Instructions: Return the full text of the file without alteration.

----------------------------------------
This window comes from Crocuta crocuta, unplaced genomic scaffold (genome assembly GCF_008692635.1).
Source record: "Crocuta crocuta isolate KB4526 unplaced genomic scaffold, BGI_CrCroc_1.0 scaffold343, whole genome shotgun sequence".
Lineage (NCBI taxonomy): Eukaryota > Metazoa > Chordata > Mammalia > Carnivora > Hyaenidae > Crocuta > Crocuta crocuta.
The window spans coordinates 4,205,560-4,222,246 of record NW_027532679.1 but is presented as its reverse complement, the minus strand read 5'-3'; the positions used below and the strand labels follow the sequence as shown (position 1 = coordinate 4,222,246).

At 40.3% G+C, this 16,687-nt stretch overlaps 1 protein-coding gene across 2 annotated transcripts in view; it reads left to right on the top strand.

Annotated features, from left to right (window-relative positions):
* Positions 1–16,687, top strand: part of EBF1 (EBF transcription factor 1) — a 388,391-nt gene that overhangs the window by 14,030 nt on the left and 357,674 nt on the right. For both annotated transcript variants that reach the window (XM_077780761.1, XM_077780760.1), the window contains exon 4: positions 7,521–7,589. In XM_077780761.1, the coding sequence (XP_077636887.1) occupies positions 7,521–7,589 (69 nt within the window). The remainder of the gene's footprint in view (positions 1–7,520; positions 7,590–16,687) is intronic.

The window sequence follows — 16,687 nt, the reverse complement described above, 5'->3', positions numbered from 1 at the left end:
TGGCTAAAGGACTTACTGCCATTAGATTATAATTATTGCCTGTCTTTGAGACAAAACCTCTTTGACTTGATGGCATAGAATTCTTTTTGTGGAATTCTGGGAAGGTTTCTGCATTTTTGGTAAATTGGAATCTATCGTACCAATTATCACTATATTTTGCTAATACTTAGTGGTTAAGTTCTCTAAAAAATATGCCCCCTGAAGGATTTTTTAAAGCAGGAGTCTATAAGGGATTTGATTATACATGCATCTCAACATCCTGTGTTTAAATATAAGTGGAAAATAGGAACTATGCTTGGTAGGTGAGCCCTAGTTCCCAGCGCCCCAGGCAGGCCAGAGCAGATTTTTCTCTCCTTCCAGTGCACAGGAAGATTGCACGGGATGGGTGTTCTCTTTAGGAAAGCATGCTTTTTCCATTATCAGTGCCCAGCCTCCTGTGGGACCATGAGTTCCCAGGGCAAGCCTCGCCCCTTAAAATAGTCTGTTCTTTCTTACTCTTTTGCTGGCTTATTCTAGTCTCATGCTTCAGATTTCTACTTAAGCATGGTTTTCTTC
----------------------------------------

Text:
This window comes from Crocuta crocuta, unplaced genomic scaffold (genome assembly GCF_008692635.1).
Source record: "Crocuta crocuta isolate KB4526 unplaced genomic scaffold, BGI_CrCroc_1.0 scaffold343, whole genome shotgun sequence".
Lineage (NCBI taxonomy): Eukaryota > Metazoa > Chordata > Mammalia > Carnivora > Hyaenidae > Crocuta > Crocuta crocuta.
The window spans coordinates 4,205,560-4,222,246 of record NW_027532679.1 but is presented as its reverse complement, the minus strand read 5'-3'; the positions used below and the strand labels follow the sequence as shown (position 1 = coordinate 4,222,246).

At 40.3% G+C, this 16,687-nt stretch overlaps 1 protein-coding gene across 2 annotated transcripts in view; it reads left to right on the top strand.

Annotated features, from left to right (window-relative positions):
* Positions 1–16,687, top strand: part of EBF1 (EBF transcription factor 1) — a 388,391-nt gene that overhangs the window by 14,030 nt on the left and 357,674 nt on the right. For both annotated transcript variants that reach the window (XM_077780761.1, XM_077780760.1), the window contains exon 4: positions 7,521–7,589. In XM_077780761.1, the coding sequence (XP_077636887.1) occupies positions 7,521–7,589 (69 nt within the window). The remainder of the gene's footprint in view (positions 1–7,520; positions 7,590–16,687) is intronic.

The window sequence follows — 16,687 nt, the reverse complement described above, 5'->3', positions numbered from 1 at the left end:
TGGCTAAAGGACTTACTGCCATTAGATTATAATTATTGCCTGTCTTTGAGACAAAACCTCTTTGACTTGATGGCATAGAATTCTTTTTGTGGAATTCTGGGAAGGTTTCTGCATTTTTGGTAAATTGGAATCTATCGTACCAATTATCACTATATTTTGCTAATACTTAGTGGTTAAGTTCTCTAAAAAATATGCCCCCTGAAGGATTTTTTAAAGCAGGAGTCTATAAGGGATTTGATTATACATGCATCTCAACATCCTGTGTTTAAATATAAGTGGAAAATAGGAACTATGCTTGGTAGGTGAGCCCTAGTTCCCAGCGCCCCAGGCAGGCCAGAGCAGATTTTTCTCTCCTTCCAGTGCACAGGAAGATTGCACGGGATGGGTGTTCTCTTTAGGAAAGCATGCTTTTTCCATTATCAGTGCCCAGCCTCCTGTGGGACCATGAGTTCCCAGGGCAAGCCTCGCCCCTTAAAATAGTCTGTTCTTTCTTACTCTTTTGCTGGCTTATTCTAGTCTCATGCTTCAGATTTCTACTTAAGCATGGTTTTCTTC